Final Chapter: A Tribute to the Printed Word

I am a Collector of Words:  words in books, words in magazines, words from countless on-line articles which I print, stack, stuff, climb over, lose, and sometimes organize in hanging files.

With Border’s Books closing its last Michigan store today, I thought I should say something special—offer some sort of fitting tribute to the printed word.

Actually, I’ve been feeling pretty glum about words lately.


In the past few weeks, I’ve shopped at the now-defunct Border’s shops three times, each time buying more words in more books for deeper and deeper discounts.  And I’ve fallen into a deeper and deeper funk, for a couple of reasons:  nostalgia, discouragement, disappointment, maybe even despair.

Nostalgia.  When our children were young, I made a high priority of staying at home with them—so with some serious self-imposed budget constraints, I took advantage of every “free” opportunity I could find.  Those were the days of walks in the woods, excursions to the big city, picnics in the park, and the Summer Reading Club at the local library.  Whenever we could, we took advantage of author nights at Border’s.  The Border’s store was a bit of a drive—but I remember taking three enthusiastic children to Border’s for a night of donuts and apple cider and stories.  The store was laid out on two levels; and I have a wonderful memory of our youngest, still a toddler, holding the railing, his chubby legs climbing the steps to sit spellbound on the floor and hear a story from someone who wasn’t Mommy or Daddy.  It was a magic moment.

So I caught my breath when I walked into that same store and saw the carnage:  railing removed, shelves emptied, furniture and shelving sold or askew, stacked one atop the other.  Somehow the blazing yellow “Going Out of Business” signs had seemed not nearly as final, as irreversible as this.  I was forced to admit that my old bookstore (and that chubby toddler) are gone forever.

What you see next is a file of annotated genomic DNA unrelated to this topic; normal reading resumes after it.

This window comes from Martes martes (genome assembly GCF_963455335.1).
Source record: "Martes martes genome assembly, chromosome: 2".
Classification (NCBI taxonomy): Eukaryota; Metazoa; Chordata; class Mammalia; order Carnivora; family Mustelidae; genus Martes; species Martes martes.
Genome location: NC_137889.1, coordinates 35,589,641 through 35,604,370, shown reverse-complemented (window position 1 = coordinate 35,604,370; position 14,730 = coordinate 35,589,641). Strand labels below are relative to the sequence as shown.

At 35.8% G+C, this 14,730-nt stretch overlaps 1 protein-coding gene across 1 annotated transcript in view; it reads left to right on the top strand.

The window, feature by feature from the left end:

Discouragement.  Then, with so few books left on Borders’ shelves for 50%, 70% and finally 90% off, I took time to leaf through their pages.  Yikes!  This is what people are reading nowadays?!  Maybe I should take comfort in the fact that the titles that were left on the shelves were so seedy, so stupid, so focused on secular values.  The good stuff had found its way to bedside tables and bookcases, where the words and ideas therein will take up residence in the hearts of the townspeople.  At least one can hope!

Disappointment and Despair.  Why did this have to happen?  Has America forsaken reading, abandoned words, in favor of quick soundbytes on screens and monitors?  I think, in part, that’s our problem:  At least among a majority of Americans, there is a waning interest in the classics, a preference for long evenings in front of the television set rather than reading by the fire.

The loss to our culture is profound.  Television is urgent, glitzy, noisy, compelling.  The themes of screen “stories” (aka sitcoms) are frequently trivial.  In contrast, with the slow and leisurely unveiling of events in a book, we have more time to ponder the possibilities, to create our own endings, to appreciate life’s quiet unveilings of meaning.

There is no mistaking a real book when one meets it.   It is like falling in love.
–Christopher Morley

A room without books is like a body without a soul.

My personal hobbies are reading, listening to music, and silence.
–Dorothy Sitwell

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